Collier accomplished that feat Tuesday, and did so against one of the top Class C hurdlers in the state, Boothbay’s Morgan Crocker. In her first meeting of the season with Crocker, Collier ran a personal best of 49.46 seconds in the 300 as Lisbon once again swept a Mountain Valley Conference meet. 

“I had tougher competition so that pushed me a little harder to get a PR,” Collier said. “It felt amazing, like it wasn’t real.” 

Collier won both the 300 hurdles and 100-meter dash as the Lisbon girls accumulated 137 points, 53 points clear of Boothbay. Dirigo (63), Mountain Valley (51) and St. Dominic Academy (46) rounded out the five-team meet. 

Lisbon and Boothbay were 1-2 on the boys’ side as well, though the Greyhounds amassed 262 points to the Seahawks’ 129. Mountain Valley finished third with 76 points, followed by Dirigo (64), Oak Hill (30) and St. Dom’s (3). 

Collier is no stranger to first-place finishes this season. Entering Tuesday’s meet, the Lisbon sophomore compiled 13 victories among her four events — 100 hurdles, 300 hurdles, 100 dash and long jump. But Tuesday’s victory in the 300 hurdles felt a lot different for Collier. 

“I’m used to getting first, but I was expecting to get third or fourth and not doing as well,” Collier said. “I think it just pushed me because I wanted to get my time down. Morgan Crocker is a huge competitor for me. I think going against her really pushes me in meets.” 

Before her sub-50-second time in the 300 hurdles, her previous best came on April 28, when she completed the race in 51.48. She finished second that day to Dirigo’s Sabrina Daoud by six-hundredths of a second. Daoud was a scratch Tuesday. 

Collier’s new personal best is a testament to her training and conditioning, Lisbon assistant coach Hank Fuller said.

“For the 300 hurdles, the tough things about the hurdles is you’re not just running, you’re running and jumping,” Fuller said. “It is a long enough race that you have to be in shape and when you get tired at the seventh and eighth hurdles it shows whether you’ve worked hard enough to get in shape, which she clearly has done.”

Part of that training was to perfect her hurdling form. As a freshman, Fuller said Collier used to take short steps on her approach to each hurdle, in what he refers to as a stutter. That added precious time to her finishes. Collier no longer stutters on her approaches.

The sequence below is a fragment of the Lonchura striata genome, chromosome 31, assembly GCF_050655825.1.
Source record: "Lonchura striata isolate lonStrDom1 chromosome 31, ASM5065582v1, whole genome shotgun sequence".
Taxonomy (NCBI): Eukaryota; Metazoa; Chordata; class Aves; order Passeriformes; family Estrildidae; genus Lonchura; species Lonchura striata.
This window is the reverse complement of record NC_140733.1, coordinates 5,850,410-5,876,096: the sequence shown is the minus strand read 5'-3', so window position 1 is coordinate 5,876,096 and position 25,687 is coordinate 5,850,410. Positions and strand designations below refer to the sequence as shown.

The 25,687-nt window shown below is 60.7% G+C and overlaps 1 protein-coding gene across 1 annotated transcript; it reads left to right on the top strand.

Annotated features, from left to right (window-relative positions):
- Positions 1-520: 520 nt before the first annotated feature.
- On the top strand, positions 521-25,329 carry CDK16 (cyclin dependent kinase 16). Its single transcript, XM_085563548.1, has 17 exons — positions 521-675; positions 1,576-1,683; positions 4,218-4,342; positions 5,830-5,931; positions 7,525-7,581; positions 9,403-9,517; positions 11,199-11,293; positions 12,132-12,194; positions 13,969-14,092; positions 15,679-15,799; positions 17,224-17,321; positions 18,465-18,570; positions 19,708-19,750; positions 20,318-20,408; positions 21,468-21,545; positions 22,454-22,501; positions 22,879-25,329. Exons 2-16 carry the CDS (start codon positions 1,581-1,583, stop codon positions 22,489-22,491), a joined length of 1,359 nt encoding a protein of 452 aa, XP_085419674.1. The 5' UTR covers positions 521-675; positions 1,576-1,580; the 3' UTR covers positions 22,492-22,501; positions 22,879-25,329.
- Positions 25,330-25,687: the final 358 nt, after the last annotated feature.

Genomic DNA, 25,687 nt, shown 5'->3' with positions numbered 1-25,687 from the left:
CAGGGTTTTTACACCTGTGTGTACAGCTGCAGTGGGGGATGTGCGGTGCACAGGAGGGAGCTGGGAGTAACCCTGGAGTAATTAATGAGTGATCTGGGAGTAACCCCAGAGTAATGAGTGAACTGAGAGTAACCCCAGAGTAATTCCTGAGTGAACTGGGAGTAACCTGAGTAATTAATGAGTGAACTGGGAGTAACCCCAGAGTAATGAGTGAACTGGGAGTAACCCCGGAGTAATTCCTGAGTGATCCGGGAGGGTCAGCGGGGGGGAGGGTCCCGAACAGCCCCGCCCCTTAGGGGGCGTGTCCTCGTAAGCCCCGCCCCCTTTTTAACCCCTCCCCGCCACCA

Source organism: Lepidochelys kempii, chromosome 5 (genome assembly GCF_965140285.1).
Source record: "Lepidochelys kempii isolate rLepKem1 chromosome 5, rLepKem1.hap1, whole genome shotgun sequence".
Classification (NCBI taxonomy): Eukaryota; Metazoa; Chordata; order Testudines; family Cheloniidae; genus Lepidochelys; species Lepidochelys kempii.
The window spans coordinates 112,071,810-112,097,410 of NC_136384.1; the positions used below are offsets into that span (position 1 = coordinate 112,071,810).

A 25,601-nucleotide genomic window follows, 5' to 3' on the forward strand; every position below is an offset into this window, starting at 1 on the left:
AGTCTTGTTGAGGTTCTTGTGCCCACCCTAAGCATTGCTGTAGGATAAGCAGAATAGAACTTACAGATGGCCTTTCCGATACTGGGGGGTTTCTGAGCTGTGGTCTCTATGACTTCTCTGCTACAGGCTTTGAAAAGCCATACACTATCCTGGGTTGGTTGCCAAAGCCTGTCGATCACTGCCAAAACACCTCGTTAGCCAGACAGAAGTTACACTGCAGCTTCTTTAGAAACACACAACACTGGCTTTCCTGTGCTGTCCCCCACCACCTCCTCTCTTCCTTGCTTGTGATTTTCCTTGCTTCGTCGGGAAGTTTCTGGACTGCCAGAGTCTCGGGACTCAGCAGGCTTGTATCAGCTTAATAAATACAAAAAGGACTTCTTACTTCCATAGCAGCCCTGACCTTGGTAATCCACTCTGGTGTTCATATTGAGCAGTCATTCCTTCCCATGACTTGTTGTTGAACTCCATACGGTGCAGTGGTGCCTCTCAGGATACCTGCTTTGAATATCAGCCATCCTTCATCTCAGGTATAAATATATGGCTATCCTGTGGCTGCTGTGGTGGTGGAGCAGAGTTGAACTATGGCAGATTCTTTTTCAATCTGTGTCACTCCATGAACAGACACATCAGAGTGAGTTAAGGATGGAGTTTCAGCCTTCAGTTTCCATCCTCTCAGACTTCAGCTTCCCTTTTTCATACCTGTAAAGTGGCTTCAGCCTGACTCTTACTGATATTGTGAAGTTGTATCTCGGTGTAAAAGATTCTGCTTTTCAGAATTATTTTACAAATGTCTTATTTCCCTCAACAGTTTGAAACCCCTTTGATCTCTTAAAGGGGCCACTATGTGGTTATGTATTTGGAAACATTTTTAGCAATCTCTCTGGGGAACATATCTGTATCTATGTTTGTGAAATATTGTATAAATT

Her improved hurdling form is noticeable in her times. At last year’s state meet, Collier completed the 300 hurdles in 53.48, placing sixth. Her last six meets have all been faster than her time at state, almost all of them by a full second. 

“Chase is a very hard worker,” Fuller said. “Having the new track and having hurdles at the proper distances have allowed us to teach her how to attack the hurdles with the right amount of steps. She’s an incredibly hard worker, very easy to coach.” 

Collier runs the 100 and 300 hurdles at every meet. Beside the obvious difference in distance, she said the two events require different approaches. 

“The 100 hurdles is more intense and aggressive and you have to focus on keeping your speed up and attacking every hurdle,” Collier said. “The 300, you have to focus on your endurance. You have to push through it in your mind and not so much your form.”

Collier has qualified for the state meet in all four of her events. 

The 300 hurdles was just one of three events Collier and Crocker faced off in Tuesday. Crocker, who is also the defending state champion in the 100 hurdles, got the better of Collier in said event, finishing in 17.22. Collier came in at 17.70. Crocker and Collier went 1-2 in the long jump as well. Crocker took the event by a half-inch, her top jump coming in at 15-feet 10.50 inches. 

The rest of the meet saw plenty of first-place finishes by the Greyhounds. Lisbon had 21 winners on the day — Collier, Charles Adams, Henry Adams and Bree Sautter winning multiple events. 

“I saw some positive changes,” Lisbon coach Dean Hall said. “Kids that are working hard are seeing the end result of their hard work. Confidence. The ability to go and take on someone they haven’t seen all year long and they know they’re faster, and they know they jump further and they know they throw harder and they still do well.” 

Dirigo’s Jessica Conant may not have won any of her events, but she managed to overcome some bad vegetables to record personal bests in a few of her races. 

“I threw up,” Conant said. “I ate some bad food before the race I guess. Don’t eat carrots before you run.” 

While not 100 percent, Conant still managed a second-place finish in the mile (6:03.05) and a third-place finish in the 400 (1:06.27). She gave the Cougars a sizable lead as the first leg of the 1,600 relay before Lisbon came from behind to win by just over a second in 4:40.11. 

Lisbon’s depth can be hard to compete with at times, Dirigo coach Gunnar Bradburry said. 

“They have way more numbers than I’ve got,” Bradburry said. “They can put a bunch of people out there. We don’t score anything in the pole vault or the high jump. We lose a lot of points there. When you only got 13 boys and 13 girls it’s tough, but they’re all good. Good kids. Tough kids.” 

Rachael Knight and Hunter White provided the Cougars’ with victories in the girls’ discus and boys’ 800, respectively. 

Oak Hill’s Drew Gamage won both the triple jump (43-6.5) and high jump (6-00.)

St. Dom’s went 1-2-3 in the 3,200, led by Ella Brown, who came in at 12:58.80. Sydney Sirois grabbed the win in the race walk for the Saints in 9:08.15. 

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